If you can confidently identify solid nodular non-enhancing tumor either separate from or in continuity with the enhancing component, then the diagnosis is almost certainly that of a high-grade diffuse glioma. This is because metastases, unless very small, essentially universally enhance. It is, however, important not to confuse edema for non-enhancing tumor.
Probably the most helpful feature of cerebral metastases, other than known rampant systemic metastatic disease, is their multiplicity, with approximately three-quarters of patients having multiple lesions at presentation 1. However, that means that the remaining 25% of patients present with a single lesion, and in many instances no known systemic illness. To make matters worse it is not uncommon for GBMs to present with multiple enhancing foci.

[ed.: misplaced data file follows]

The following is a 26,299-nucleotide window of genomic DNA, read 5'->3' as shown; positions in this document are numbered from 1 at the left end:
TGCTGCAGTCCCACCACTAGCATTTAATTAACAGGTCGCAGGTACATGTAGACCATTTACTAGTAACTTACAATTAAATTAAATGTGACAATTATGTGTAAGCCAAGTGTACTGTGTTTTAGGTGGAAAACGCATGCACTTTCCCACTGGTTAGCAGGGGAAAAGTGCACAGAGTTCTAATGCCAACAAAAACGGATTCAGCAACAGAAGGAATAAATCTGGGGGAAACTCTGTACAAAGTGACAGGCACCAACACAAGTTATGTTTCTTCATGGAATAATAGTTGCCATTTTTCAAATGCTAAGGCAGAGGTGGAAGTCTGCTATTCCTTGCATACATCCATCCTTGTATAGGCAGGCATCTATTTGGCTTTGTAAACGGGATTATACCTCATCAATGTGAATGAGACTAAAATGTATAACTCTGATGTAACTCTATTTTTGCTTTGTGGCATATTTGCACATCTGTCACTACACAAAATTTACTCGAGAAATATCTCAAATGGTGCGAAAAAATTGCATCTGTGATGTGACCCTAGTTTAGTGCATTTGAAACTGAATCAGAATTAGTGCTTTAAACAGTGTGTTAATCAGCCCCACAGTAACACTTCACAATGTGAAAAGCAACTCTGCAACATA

The best clue in distinguishing between the two is that in the vast majority of cases of GBM with multiple areas of enhancement, they are all embedded within the one area of FLAIR signal abnormality, or linked by abnormal FLAIR signal. This is termed multifocal glioblastoma.
If the enhancing lesions are completely separate, not linked by FLAIR signal abnormality they most likely represent cerebral metastases, as this pattern of enhancement is very uncommon in GBM, and is called multicentric glioblastoma.
Cerebral metastases have a predilection for the grey-white matter junction, and less frequently involve the deeper brain. They tend not to involve the periventricular white matter and rarely extend into the corpus callosum.
In contrast, GBM tends to be centered on the subcortical white matter, with frequent extension and spread along the subependymal tissues. Invasion and expansion of the corpus callosum is also frequently encountered.